Fr Cassian Folsom OSB : From One Eucharistic Prayer to Many

A striking omission from Archbishop Annibale Bugnini's memoir The Reform of the Liturgy 1948-1975 is any discussion of the reordering of churches. Striking because things like the demolition of the High Altar in St Patrick's Cathedral in New York, or the Rood Screen in St Chad's Cathedral in Birmingham, are precisely the sort of things that most Catholics noticed as the reform was underway, whether it gave them joy or pain.

Archbishop Bugnini does use building (and, sotto voce, demolition) as a metaphor.
While the intense work [of the liturgy Consilium appointed to carry out the decrees of Vatican II] of liturgical reform went on, we looked down from above, between the presbytery of St Peter's, the Camposanto Teutonico, and the stern palace of the Holy Office, on the great scaffolding for the splendid audience hall. This was the period when the old irregular buildings around the Chapel of St. Peter were being razed; pneumatic drills were thrusting sixty to seventy metres down for the mighty pillars of reinforced concrete that would support the prodigious vault of architect Nervi. Day after day for five years we watched the steel, at once slender and strong, rise into the air for this gigantic building. Here were two work-yards in close proximity: both intended for the people of God, both of them eloquent symbols and consoling realities. (Chapter 5, p. 53)
And again, discussing the Missal, he writes:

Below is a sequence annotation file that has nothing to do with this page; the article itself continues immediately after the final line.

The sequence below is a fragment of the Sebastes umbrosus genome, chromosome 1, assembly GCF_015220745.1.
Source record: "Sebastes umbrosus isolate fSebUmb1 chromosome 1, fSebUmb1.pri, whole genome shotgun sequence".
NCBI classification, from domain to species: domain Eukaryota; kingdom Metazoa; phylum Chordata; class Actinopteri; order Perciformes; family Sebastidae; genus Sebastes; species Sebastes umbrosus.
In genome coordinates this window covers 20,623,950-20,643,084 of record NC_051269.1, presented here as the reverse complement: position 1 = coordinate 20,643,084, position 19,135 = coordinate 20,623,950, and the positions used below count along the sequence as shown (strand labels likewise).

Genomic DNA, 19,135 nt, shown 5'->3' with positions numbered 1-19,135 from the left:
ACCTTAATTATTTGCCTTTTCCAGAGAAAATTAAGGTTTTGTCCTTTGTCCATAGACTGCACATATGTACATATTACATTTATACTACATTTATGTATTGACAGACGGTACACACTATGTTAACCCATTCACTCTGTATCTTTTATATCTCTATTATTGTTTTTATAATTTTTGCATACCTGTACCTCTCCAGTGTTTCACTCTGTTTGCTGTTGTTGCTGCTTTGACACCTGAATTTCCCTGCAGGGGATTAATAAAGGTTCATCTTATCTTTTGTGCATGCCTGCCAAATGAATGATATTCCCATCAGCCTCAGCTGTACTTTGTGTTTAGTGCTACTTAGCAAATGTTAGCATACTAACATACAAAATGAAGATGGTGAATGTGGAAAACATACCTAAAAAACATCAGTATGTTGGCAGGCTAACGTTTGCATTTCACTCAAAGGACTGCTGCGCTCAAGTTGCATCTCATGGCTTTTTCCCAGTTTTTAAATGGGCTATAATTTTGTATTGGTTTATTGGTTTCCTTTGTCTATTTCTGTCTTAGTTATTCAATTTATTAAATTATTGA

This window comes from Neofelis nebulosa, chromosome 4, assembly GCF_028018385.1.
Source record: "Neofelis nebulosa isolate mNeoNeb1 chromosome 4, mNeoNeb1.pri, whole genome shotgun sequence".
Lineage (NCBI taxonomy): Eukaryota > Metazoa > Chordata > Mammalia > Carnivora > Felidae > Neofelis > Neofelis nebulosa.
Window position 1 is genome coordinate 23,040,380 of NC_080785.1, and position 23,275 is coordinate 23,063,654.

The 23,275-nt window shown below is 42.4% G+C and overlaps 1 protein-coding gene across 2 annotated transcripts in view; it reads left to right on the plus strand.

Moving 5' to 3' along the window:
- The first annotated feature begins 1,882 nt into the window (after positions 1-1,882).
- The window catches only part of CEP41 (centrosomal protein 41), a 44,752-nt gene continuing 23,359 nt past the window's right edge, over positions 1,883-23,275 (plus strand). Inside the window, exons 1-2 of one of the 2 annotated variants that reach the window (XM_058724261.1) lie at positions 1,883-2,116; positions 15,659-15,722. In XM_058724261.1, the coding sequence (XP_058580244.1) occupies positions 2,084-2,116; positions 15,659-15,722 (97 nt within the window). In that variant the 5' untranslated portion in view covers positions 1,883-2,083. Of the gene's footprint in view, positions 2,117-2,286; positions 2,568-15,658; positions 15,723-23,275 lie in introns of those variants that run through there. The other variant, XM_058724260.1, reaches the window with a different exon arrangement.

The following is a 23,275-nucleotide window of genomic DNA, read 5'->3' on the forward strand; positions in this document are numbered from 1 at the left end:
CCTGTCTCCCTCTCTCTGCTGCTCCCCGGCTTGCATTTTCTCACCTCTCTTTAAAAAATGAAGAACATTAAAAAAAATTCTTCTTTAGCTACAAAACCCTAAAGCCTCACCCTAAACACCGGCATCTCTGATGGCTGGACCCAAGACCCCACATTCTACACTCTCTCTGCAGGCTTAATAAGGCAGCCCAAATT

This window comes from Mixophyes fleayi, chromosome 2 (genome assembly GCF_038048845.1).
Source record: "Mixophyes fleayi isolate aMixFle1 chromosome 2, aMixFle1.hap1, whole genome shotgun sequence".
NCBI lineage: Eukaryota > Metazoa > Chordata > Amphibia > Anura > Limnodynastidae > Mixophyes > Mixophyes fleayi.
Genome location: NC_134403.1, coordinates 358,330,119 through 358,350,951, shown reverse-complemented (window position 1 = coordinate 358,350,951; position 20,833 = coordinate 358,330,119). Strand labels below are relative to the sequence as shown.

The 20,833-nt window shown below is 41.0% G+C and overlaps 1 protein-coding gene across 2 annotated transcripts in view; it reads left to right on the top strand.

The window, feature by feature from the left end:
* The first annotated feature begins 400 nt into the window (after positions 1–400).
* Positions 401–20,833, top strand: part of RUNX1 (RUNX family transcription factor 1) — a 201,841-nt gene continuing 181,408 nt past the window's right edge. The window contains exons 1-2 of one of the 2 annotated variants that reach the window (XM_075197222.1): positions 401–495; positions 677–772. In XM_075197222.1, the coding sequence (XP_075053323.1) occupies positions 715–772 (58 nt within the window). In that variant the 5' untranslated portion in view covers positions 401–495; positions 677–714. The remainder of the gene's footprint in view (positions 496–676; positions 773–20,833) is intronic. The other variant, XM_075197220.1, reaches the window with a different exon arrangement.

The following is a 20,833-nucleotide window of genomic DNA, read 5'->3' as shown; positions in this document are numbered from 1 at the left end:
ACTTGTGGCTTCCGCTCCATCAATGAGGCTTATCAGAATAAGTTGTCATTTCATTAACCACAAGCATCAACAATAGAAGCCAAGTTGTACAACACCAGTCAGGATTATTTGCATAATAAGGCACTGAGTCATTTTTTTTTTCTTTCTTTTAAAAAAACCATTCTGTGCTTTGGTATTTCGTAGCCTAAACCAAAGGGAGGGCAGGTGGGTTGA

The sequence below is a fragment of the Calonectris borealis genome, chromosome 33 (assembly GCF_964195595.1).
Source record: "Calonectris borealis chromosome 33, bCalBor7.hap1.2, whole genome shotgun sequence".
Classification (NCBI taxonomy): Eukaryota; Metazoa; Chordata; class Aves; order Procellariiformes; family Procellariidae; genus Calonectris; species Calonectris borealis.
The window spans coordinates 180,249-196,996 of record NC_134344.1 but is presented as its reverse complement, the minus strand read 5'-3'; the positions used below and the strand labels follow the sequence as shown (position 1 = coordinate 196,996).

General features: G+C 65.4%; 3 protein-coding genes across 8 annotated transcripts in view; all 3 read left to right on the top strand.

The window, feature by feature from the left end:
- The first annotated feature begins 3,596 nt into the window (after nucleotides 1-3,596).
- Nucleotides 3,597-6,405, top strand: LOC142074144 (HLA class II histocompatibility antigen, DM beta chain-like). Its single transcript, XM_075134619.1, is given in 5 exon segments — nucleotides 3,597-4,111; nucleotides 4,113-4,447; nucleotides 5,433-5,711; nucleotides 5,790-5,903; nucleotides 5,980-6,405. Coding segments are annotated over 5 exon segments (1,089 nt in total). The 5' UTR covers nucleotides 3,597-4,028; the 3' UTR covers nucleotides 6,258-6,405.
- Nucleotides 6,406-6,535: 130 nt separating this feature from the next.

But how difficult it is to take an ancient building in hand and make it functional and habitable without changing the structure! Peripheral alterations are not enough; there has to be a radical restoration. All this applied to the Ordinary. Just as the introduction of the vernacular into some parts of the Mass brought home the need of extending it to the entire rite, so the changes made in 1965 only showed up more clearly certain inconsistencies in rites, signs, and ceremonies that had become anachronistic. (Chapter 10, p.115)
Fr Cassian Folsom OSB of St Meinrad Archabbey, published 'From One Eucharistic Prayer to Many: How it Happened and Why' in a series of issues of The Adoremus Bulletin in 1996. The whole essay is worth reading, but the following paragraph serves as a reply to Archbishop Bugnini's tidy-mindedness.
Whether speaking of structure or of theology, the main argument seems to be that the Roman canon is untidy. In the course of its development it spread out from the original core text, the way an old country house develops from the original building: a wing is added on here, an extra story is built there, a door is cut in the wall where a window used to be, other windows are walled up and new stairwells are necessary because of certain additions, while others are rendered useless. Decorative trim is added “just because”. Fine woodwork and stonework appear in the most hidden and out-of-the-way places. Each part of an old building has its own history, and old rambling houses like this are truly wonderful: but they are not neat. Furthermore, they were not originally equipped with modern conveniences like indoor plumbing and electricity, and so we moderns sometimes find such houses inconvenient.